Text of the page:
Local talent brings gangster era to life on Chicago stage

"I GET a little bit nervous but once you get on stage that feeling just gets shot through your blood and you thrive off it," 17-year-old Emily Brown explains.

Playing Roxie Hart in the iconic story of Chicago set in the 1920s which opened last night at the Pilbeam Theatre, this local production has all of the elements you would see on Broadway stages.

"Being in Chicago has made me see that although I love singing and writing songs, musical theatre is something I want make a career out of," Emily added.

"I really studied Roxie and I love playing her because she's so manipulative but naïve so there's a real contrast to her.

"Karen (director) said it was rare for someone so young to play this kind of role, but that I did it well."

Cast of Chicago. Photo Allan Reinikka / The Morning Bulletin
Cast of Chicago. Photo Allan Reinikka / The Morning Bulletin Allan Reinikka

One of three main characters in this tale of murder, sex and showbiz, the beautiful blonde took on the manipulative and flirtatious Roxie with real enthusiasm and commitment.

However, her fate could have been much different after planning to enrol in drama schools further south earlier this year. Instead she's put that plan on hold to take centre stage.

Getting bigger and better every year, Rockhampton Venues and Events wowed crowds last year with Dusty Springfield the musical, The Boy from Oz and Miss Saigon years before, and Chicago certainly measures up.

The storyline is a well-known one about the booze soaked and lawless city of Chicago of the 1920s, where criminals and their slick lawyers quickly became the celebrities of the day.

As one scandal lost its appeal, the public's interest quickly shifted to the next headline grabber.

Beginning in the Cook County jail where sultry temptress Velma Kelly (Amanda Locker) reigns supreme, we hear the stories of failed marriages and adultery in Cell Block Tango where these murderesses justify the killing of their men.

The choreography was superb, telling the story through sharp and sensual movements throughout the entire show.

And although she may not have had as many scenes as Emily, Amanda gives 110 per cent to becoming Velma, highlighted in every wave of her hand, flick of her fingers and oomph in her step.

She made the whole production so enjoyable to watch, not to mention the sincerity and power in her vocals.

And then there's Grant Wolf Whitfield playing slimy, greedy Billy Flynn who jumps from one murder case to the next, depending on his client's popularity.

Cast of Chicago. Photo Allan Reinikka / The Morning Bulletin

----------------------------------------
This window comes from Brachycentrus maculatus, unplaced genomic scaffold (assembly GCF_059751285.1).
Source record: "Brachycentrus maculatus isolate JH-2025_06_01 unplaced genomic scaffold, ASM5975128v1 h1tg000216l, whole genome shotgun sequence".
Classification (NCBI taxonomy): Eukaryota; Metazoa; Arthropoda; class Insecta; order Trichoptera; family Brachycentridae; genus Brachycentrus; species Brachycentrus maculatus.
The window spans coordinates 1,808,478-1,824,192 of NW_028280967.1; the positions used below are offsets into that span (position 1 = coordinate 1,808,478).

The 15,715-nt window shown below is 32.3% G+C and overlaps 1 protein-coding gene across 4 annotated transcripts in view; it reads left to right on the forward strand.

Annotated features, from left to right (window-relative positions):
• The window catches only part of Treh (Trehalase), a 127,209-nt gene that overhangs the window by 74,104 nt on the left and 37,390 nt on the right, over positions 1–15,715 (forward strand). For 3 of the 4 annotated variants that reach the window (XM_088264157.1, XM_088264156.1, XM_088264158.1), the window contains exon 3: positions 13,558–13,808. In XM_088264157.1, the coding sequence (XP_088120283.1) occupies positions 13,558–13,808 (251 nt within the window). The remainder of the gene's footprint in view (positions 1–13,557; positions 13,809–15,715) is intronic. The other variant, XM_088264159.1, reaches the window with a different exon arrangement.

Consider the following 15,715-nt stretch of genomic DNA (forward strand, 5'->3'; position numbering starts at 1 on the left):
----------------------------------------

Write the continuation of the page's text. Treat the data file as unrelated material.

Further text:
Cast of Chicago. Photo Allan Reinikka / The Morning Bulletin Allan Reinikka

"I feel like I'm back down there (southern production companies) because the standard and style is no different, and these people aren't even getting paid for it yet they've got just as much commitment, it's fantastic," the long-standing actor, singer and performer, Grant said.

It was mesmerising to watch him in every way, his acting, singing and dancing were all key points to making Rockhampton's rendition of Chicago so memorable.

The truly entertaining, upbeat number, We Both Reached for the Gun was a favourite of mine, purely for its comedy, both Grant and Emily convincingly act out the scene.

Comedy is a strong element throughout, making light of the plot's dark reality translates well.

The whole company really have put so much time and effort into perfecting each element to support the storyline, from the lighting to costume design, giving audiences a thrilling experience.

Dean Netherwood as Amos and Anna Kahler as Matron Morton both provide great support roles, their vocals outstanding in numbers like When You're Good to Mamma and of course, Mister Cellophane.

Trying not to give it away, the tricks and stunts in the show that haven't been done in previous local productions, add even more excitement to an already visual feast.

The props, stage, lighting, brilliant live ensemble and calibre of local talent combine to make the show essential for theatre-lovers as well as anyone who loves a bit of razzle dazzle.

Tickets are selling well, but good seats are still available, the show runs up until March 23.

Rockhampton Venues and Events have done it again, offering a stellar stage show that has you humming the numbers long after you leave the theatre.


WHAT: Chicago the musical

WHERE: Pilbeam Theatre, Rockhampton

WHEN: March 15-23, from 7.30pm.

TICKETS: Adult $47, pensioner $43, student $43

On sale now from the Pilbeam Theatre box office,

Dial'n'Charge on 4927 4111 and online at

Topics:  chicago emily brown pilbeam theatre

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